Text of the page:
But what's most important here is there have been a lot of reunions between friends and family, people that have been waiting so long through this pandemic to have that reunion.
JIM BITTERMANN, CNN SENIOR INTERNATIONAL CORRESPONDENT: I'm Jim Bittermann in Paris at a restaurant where they are carding people as they go in. They have to show this either in paper form or on their smart phone. Basically, it is a health pass that proves that they've been vaccinated or they've tested recently negative for COVID. And they've got here -- they've got a machine actually does this. This machine basically scans the QR code on the card or your smartphone, and then either accepts or rejects the person that wants to get in.
And it's working pretty well because the machine actually is what tells people that they're not going to get in. You don't have to have the personnel in the restaurant rejecting a client for instance and the place is pretty well packed today.
DAVID CULVER, CNN CORRESPONDENT: I'm David Culver in Beijing. All eyes turning to China's capital for the next Olympic games. In less than six months Beijing will host the 2022 Winter Olympics.
But right now, this country dealing with several cluster outbreaks linked to the Delta variant of COVID-19. It's even led in some areas to some of the local officials being punished or fired just because of handful of cases surfacing in their vicinity.
Now that going forward is going to prove to be troubling if they maintain this zero-tolerance approach. That is to say, they want zero new cases in China. It's something that while perhaps extreme for the rest of the world to imagine, China has been able to maintain it throughout much of the past 12 months and they hope to return to that ahead of the Olympic games and when they welcome the world.
BLACKWELL: Thank you to all of our correspondents for those reports.
Active military members could be required to get a vaccine by the middle of next month. We have new details out of the Pentagon, next.
BLACKWELL: Secretary of State Tony Blinken is urging more U.S. investment in infrastructure. He calls it a critical part of the strategy to protect national security. And Blinken warned of the dangers of the U.S. falling behind other countries now.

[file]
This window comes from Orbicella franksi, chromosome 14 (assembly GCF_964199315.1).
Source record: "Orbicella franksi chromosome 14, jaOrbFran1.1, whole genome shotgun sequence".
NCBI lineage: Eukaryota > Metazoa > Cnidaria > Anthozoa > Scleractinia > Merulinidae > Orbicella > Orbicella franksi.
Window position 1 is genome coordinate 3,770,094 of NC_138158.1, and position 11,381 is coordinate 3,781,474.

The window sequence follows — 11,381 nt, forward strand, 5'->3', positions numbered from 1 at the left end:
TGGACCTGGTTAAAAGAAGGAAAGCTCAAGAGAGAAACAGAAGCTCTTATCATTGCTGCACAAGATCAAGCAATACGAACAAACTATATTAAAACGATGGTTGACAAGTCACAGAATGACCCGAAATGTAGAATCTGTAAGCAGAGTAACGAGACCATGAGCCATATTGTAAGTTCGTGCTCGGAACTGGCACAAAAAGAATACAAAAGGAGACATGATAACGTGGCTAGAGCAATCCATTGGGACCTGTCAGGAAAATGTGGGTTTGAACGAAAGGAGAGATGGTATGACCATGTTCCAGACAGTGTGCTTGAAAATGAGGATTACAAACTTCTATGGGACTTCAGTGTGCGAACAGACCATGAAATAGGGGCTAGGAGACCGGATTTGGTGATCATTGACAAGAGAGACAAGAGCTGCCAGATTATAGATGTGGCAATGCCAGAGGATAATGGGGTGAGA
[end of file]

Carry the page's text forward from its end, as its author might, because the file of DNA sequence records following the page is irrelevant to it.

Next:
We know that the Senate is on the verge of passing a new infrastructure bill. Let's bring in CNN's Kylie Atwood. So why make the comments now?
KYLIE ATWOOD, CNN NATIONAL SECURITY CORRESPONDENT: Well, Secretary of State Tony Blinken took this opportunity to say that investment in infrastructure and innovation are key to U.S. strength globally. Therefore, key to U.S. foreign policy.
Making the argument that the passage of this infrastructure bill therefore is central not only to domestic strength but also to the U.S. standing globally. And as he tried to make this case, he pointed to the fact the U.S. has indeed fallen behind in these two key areas in recent years. Listen to what he said.
(BEGIN VIDEOTAPE) TONY BLINKEN, SECRETARY OF STATE: I'm here to tell you that we could be doing better. That is the hard truth. We're falling behind where we once were in the world. And our rivals slowly but surely are pulling close behind us. In some areas they are already ahead of us and this matters. It matters because if these trends continue, we'll be less competitive in a more competitive world. Most of all, investing in our domestic renewal now will make our future more secure, more prosperous, more free.
ATWOOD (on camera): Now the Secretary of State also didn't beat around the bush when talking about competition specifically with China. He noted that China spends three times what the U.S. does annually on infrastructure. He also talked about how China has really gone very far forward in innovation while the U.S. used to be the number one in innovation globally and is now number nine.
The other important thing to note here is the fact that this speech comes as the Biden administration is doubling down on its military withdrawal from Afghanistan. That is going to be a decision by which President Biden's foreign policy is really looked at and determined as successful or not successful.